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Gartner’s Big Data Definition Plays Out in Sports

by Svetlana Sicular  |  August 28, 2014  |  3 Comments

As a Gartner analyst, I am fortunate to frequently meet amazing people. Qaizar Hassonjee from Adidas is not only one of them, but one of the most memorable ones among the amazing people. He is at the heart of miCoach, including miCoach Elite, the system developed in partnerships with the top soccer players, coaches and teams of the world where soccer is known as football. For instance, German national team was practicing all last year with miCoach.

We invited Qaizar Hassonjee to talk at our Catalyst conference earlier this month, and he accepted our invitation!  I was tweeting like crazy, “Everyone, drop everything, go to End-User Case Study: Smart Soccer With adidas miCoach Elite Team System!”  This session is recorded by Gartner Events On Demand, which offers analyst and guest speaker presentations from all our conferences, woo-hoo!

Qaizar Hassonjee is a passionate leader who knows how to focus and what to focus on. He leads fantastic innovations, like creation of a sensor t-shirt to monitor an athlete’s heart rate and performance. And this sensor t-shirt is washable! I am writing this blog post, because Qaizar Hassonjee and his team got big data right. Here is the Gartner’s definition of big data (which I explained in the past):

Big data is high-volume, high-velocity and high-variety information assets that demand cost-effective, innovative forms of information processing for enhanced insight and decision making.

This is how the big data definition plays out in digital sports.

Part 1. High-volume, high-velocity and high-variety information assets.

This is a screenshot of adidas VP of Innovation Qaizar Hassonjee's talk at Catalyst

This is a screenshot of adidas VP of Innovation Qaizar Hassonjee’s talk at Catalyst

miCoach collects players’ heart rate, physiological parameters, geolocation and much more in real time, with a lot of unexpected uses of data.  For example, a location heat map was important to people who maintained the field.

Part 2 of the definition. Information assets that demand cost-effective, innovative forms of information processing.

It's all about analysis

The miCoach team was focusing on serving the right analytics at the right time. They did not make typical mistakes of relying exclusively on their own expertise, but involved cardiologists, physiologists, equipment managers, and of course, coaches and players.

And finally, part 3 of the definition: Information processing for enhanced insight and decision making.

It's all about the insights!


These are the main points that led to success of miCoach because of the big data insights:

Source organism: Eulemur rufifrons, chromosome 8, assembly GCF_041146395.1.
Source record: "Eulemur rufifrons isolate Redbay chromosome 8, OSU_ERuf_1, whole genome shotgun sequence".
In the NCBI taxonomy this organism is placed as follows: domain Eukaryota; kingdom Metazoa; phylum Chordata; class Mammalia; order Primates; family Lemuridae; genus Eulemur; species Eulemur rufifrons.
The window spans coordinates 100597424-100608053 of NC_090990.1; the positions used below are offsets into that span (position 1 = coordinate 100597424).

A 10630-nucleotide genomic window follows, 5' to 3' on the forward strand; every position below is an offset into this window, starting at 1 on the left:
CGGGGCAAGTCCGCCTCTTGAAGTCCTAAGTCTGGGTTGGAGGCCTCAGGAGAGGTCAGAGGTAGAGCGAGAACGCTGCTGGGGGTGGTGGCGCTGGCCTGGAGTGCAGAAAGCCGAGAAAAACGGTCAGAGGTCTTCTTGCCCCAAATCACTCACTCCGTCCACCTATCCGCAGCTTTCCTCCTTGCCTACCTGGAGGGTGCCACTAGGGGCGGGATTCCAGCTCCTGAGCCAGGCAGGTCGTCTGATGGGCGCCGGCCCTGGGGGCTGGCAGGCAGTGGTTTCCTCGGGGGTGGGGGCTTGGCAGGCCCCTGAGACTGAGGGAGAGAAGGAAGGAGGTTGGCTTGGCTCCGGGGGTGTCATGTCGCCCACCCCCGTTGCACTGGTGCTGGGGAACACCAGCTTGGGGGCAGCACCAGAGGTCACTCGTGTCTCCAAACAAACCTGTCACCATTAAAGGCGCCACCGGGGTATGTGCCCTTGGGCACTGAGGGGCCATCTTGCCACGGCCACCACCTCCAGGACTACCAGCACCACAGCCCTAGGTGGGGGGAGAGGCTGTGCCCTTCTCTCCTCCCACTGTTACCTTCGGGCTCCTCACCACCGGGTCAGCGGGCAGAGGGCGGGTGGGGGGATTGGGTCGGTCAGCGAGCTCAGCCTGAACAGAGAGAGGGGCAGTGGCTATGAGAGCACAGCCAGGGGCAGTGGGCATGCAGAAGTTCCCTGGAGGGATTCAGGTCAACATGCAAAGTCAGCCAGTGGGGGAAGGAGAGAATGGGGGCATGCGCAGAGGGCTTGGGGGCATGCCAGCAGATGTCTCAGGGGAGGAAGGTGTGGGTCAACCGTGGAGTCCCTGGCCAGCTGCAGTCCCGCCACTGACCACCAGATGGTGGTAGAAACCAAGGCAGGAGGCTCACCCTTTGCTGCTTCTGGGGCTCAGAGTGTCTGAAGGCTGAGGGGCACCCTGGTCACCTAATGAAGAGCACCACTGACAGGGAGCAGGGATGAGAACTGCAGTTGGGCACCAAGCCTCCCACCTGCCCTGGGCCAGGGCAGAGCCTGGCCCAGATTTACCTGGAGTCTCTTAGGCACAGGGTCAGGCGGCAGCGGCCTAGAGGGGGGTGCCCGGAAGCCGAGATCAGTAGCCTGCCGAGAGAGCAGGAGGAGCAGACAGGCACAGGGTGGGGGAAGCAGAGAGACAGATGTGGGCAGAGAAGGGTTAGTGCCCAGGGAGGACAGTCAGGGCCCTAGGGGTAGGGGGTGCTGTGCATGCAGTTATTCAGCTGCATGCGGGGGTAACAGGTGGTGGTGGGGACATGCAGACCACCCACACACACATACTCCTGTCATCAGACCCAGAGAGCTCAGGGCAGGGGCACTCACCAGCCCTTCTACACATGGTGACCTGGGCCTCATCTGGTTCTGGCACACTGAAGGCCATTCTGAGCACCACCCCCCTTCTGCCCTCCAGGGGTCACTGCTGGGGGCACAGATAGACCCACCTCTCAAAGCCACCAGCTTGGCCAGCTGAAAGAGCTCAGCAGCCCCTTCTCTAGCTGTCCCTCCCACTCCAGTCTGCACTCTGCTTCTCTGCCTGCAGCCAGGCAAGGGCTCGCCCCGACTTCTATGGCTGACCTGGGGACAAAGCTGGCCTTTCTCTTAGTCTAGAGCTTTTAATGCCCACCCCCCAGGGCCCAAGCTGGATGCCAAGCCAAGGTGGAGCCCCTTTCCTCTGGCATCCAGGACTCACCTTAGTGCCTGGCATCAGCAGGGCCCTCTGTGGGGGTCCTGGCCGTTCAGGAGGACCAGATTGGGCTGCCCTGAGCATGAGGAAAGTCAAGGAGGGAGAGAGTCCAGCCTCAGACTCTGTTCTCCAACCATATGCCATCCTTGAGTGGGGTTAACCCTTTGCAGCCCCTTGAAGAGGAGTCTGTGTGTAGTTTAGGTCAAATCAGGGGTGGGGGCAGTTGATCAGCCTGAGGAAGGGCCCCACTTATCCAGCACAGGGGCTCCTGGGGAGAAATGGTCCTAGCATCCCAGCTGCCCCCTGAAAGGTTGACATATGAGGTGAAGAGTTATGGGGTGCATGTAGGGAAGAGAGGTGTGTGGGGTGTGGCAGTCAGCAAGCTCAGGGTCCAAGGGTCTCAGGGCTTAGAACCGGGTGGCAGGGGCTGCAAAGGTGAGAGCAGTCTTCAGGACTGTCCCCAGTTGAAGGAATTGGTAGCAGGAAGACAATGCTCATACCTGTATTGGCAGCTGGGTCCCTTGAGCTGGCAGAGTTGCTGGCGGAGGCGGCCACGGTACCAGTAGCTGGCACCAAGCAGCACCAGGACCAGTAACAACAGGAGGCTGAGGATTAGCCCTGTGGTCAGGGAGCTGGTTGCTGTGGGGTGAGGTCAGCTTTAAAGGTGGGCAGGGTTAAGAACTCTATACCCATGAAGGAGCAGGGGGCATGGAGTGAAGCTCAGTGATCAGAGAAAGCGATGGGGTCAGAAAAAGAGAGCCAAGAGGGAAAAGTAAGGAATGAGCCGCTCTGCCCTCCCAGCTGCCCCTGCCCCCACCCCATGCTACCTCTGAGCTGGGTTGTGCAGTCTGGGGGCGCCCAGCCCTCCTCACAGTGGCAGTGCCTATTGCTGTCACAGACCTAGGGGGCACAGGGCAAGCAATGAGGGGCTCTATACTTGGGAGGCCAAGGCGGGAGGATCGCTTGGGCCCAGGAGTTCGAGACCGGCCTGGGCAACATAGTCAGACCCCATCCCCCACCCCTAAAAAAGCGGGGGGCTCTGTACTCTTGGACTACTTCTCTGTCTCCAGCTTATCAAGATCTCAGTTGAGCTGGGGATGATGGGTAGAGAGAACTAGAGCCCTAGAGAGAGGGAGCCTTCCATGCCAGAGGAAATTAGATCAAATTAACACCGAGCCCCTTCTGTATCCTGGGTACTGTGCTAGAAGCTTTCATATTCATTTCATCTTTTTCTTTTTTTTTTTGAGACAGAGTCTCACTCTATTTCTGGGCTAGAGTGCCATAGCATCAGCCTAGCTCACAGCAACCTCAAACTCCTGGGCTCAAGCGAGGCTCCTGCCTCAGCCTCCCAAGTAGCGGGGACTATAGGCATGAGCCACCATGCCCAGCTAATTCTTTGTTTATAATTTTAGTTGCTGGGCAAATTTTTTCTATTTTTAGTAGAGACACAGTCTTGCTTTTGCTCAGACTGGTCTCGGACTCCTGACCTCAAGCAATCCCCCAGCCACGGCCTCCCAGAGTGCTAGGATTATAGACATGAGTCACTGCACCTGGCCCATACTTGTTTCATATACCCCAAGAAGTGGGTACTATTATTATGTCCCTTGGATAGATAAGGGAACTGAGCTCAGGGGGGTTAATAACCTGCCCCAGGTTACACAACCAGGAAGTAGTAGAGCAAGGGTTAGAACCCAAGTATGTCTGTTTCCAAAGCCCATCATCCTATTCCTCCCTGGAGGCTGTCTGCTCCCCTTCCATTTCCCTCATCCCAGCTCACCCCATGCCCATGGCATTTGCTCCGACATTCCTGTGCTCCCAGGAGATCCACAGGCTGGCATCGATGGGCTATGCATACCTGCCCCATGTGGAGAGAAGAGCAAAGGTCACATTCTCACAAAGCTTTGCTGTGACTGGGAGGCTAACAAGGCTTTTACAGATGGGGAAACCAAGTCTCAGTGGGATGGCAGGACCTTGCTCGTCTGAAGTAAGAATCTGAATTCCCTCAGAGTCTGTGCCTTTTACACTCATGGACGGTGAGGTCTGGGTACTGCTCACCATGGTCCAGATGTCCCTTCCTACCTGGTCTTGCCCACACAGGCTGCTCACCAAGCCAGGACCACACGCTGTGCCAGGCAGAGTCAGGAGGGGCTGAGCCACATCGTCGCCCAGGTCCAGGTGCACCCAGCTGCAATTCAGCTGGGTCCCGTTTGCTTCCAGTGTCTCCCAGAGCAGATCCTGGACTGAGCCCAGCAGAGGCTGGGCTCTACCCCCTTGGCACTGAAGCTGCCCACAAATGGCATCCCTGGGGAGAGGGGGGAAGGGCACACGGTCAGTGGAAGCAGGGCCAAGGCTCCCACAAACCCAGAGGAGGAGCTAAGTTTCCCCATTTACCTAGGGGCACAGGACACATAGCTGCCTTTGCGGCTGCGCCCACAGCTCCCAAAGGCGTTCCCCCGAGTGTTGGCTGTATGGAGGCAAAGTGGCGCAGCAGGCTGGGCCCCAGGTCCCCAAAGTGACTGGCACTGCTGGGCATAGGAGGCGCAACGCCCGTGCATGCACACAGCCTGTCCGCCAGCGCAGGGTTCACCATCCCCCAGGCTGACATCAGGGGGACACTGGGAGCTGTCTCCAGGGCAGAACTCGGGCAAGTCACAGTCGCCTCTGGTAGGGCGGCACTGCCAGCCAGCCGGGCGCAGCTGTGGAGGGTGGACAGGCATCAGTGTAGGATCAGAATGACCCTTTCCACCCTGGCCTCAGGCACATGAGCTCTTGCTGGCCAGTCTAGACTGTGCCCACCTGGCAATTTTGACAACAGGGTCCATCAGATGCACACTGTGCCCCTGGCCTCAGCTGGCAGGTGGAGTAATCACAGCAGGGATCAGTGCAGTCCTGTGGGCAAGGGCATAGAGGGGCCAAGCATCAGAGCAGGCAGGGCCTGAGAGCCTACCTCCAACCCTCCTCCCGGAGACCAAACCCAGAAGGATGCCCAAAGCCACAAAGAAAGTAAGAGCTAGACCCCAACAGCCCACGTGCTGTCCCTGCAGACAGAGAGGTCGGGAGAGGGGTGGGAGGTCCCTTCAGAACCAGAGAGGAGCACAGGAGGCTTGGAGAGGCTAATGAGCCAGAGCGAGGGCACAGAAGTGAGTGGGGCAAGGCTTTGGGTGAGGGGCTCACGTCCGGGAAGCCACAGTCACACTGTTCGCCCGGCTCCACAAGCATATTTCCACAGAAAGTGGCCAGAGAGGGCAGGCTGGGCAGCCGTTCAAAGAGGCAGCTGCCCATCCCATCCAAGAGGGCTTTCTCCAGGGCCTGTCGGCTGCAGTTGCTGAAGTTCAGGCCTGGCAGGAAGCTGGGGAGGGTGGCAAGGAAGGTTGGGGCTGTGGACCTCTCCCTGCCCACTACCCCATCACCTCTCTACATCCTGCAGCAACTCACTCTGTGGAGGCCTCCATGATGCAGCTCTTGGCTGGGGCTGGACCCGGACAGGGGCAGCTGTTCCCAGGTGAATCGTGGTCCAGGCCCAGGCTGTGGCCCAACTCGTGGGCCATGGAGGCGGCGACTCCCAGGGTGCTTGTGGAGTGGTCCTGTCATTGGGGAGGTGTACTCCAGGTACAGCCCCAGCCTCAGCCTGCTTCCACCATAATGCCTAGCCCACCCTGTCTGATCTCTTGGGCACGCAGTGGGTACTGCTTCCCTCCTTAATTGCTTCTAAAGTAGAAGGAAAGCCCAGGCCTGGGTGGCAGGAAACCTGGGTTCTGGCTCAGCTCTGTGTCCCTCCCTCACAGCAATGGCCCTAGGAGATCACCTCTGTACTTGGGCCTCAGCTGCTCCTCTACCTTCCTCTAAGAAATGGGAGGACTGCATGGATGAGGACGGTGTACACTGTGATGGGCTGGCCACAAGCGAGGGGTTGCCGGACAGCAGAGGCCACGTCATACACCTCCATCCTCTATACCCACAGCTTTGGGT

• Don’t overload with data and information.
  • Don’t sacrifice performance.
  • Don’t over-engineer.
  • Focus on integration of different components to bring a unique user experience and test, test, test.


Follow Svetlana on Twitter @Sve_Sic

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Category: analytics  data  data-and-analytics-strategies  data-paprazzi  information-everywhere  innovation  

Tags: analytics  big-data  catalyst  data-paprazzi  experience  information-everywhere  innovation  

Svetlana Sicular
Research VP
6 years at Gartner
23 years IT industry

Svetlana Sicular is passionate about bringing analytics to domain experts and helping organizations successfully compete by applying their business acumen in analytics and data science. She is convinced that domain expertise and high-value data are the greatest assets that companies should monetize in new analytics applications. Read Full Bio

Thoughts on Gartner’s Big Data Definition Plays Out in Sports

  1. […] Read the source article at Gartner Blog Network […]

  2. Karsten Scherer says:

    Thanks, Svetlana, fascinating post! I had no idea the German national team used the three Vs to their advantage this way. This reminds me of another football example, from the Serie A. AC Milan’s been doing some interesting analytics work for how they manage, train and hire for their team.

    As I remember it, ACM invested in a high-profile player in 2008 who blew his knee out within weeks. They realized they needed different criteria for evaluating talent and overall team contribution, formed a research group that analyzed every aspect of a player’s moves and the likelihood of future injury. Over time, they started using the approach differently, actively working on technique and injury prevention. Now they meet with each player 2x a month to analyze movement data – 50,000 data points per player; 200 just on how they jump. It represents a fundamental change in how the club invest in and trains its most important assets.

    (more here on ACM’s website, they call it Milan Lab –

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